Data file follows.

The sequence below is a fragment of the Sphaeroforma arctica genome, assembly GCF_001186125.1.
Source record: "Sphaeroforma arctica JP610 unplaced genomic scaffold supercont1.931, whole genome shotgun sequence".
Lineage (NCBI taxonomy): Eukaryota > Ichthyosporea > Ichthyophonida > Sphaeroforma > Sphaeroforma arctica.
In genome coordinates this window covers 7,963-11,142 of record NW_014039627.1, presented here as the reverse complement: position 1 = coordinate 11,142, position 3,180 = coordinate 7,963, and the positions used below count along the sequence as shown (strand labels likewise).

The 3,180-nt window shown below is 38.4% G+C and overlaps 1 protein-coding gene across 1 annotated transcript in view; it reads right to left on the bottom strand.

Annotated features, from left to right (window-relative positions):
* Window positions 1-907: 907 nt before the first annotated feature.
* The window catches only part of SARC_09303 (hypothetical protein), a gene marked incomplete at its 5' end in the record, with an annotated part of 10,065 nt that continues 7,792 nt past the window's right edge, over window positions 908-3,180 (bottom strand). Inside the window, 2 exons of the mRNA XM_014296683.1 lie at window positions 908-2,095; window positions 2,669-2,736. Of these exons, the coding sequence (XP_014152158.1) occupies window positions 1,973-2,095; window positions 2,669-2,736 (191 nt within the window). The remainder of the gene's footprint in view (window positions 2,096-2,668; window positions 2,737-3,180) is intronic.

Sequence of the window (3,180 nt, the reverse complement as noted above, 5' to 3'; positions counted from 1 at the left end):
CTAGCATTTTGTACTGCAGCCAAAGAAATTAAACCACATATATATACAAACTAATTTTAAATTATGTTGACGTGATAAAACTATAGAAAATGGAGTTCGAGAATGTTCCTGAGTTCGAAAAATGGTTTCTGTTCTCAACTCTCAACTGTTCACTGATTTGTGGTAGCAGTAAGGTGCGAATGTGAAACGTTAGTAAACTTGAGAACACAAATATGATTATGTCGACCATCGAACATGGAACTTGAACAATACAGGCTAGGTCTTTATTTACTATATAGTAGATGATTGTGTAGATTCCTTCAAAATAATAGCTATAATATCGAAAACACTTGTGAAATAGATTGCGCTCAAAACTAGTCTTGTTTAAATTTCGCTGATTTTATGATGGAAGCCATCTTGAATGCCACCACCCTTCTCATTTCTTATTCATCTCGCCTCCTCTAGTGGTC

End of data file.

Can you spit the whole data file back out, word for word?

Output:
The sequence below is a fragment of the Sphaeroforma arctica genome, assembly GCF_001186125.1.
Source record: "Sphaeroforma arctica JP610 unplaced genomic scaffold supercont1.931, whole genome shotgun sequence".
Lineage (NCBI taxonomy): Eukaryota > Ichthyosporea > Ichthyophonida > Sphaeroforma > Sphaeroforma arctica.
In genome coordinates this window covers 7,963-11,142 of record NW_014039627.1, presented here as the reverse complement: position 1 = coordinate 11,142, position 3,180 = coordinate 7,963, and the positions used below count along the sequence as shown (strand labels likewise).

The 3,180-nt window shown below is 38.4% G+C and overlaps 1 protein-coding gene across 1 annotated transcript in view; it reads right to left on the bottom strand.

Annotated features, from left to right (window-relative positions):
* Window positions 1-907: 907 nt before the first annotated feature.
* The window catches only part of SARC_09303 (hypothetical protein), a gene marked incomplete at its 5' end in the record, with an annotated part of 10,065 nt that continues 7,792 nt past the window's right edge, over window positions 908-3,180 (bottom strand). Inside the window, 2 exons of the mRNA XM_014296683.1 lie at window positions 908-2,095; window positions 2,669-2,736. Of these exons, the coding sequence (XP_014152158.1) occupies window positions 1,973-2,095; window positions 2,669-2,736 (191 nt within the window). The remainder of the gene's footprint in view (window positions 2,096-2,668; window positions 2,737-3,180) is intronic.

Sequence of the window (3,180 nt, the reverse complement as noted above, 5' to 3'; positions counted from 1 at the left end):
CTAGCATTTTGTACTGCAGCCAAAGAAATTAAACCACATATATATACAAACTAATTTTAAATTATGTTGACGTGATAAAACTATAGAAAATGGAGTTCGAGAATGTTCCTGAGTTCGAAAAATGGTTTCTGTTCTCAACTCTCAACTGTTCACTGATTTGTGGTAGCAGTAAGGTGCGAATGTGAAACGTTAGTAAACTTGAGAACACAAATATGATTATGTCGACCATCGAACATGGAACTTGAACAATACAGGCTAGGTCTTTATTTACTATATAGTAGATGATTGTGTAGATTCCTTCAAAATAATAGCTATAATATCGAAAACACTTGTGAAATAGATTGCGCTCAAAACTAGTCTTGTTTAAATTTCGCTGATTTTATGATGGAAGCCATCTTGAATGCCACCACCCTTCTCATTTCTTATTCATCTCGCCTCCTCTAGTGGTC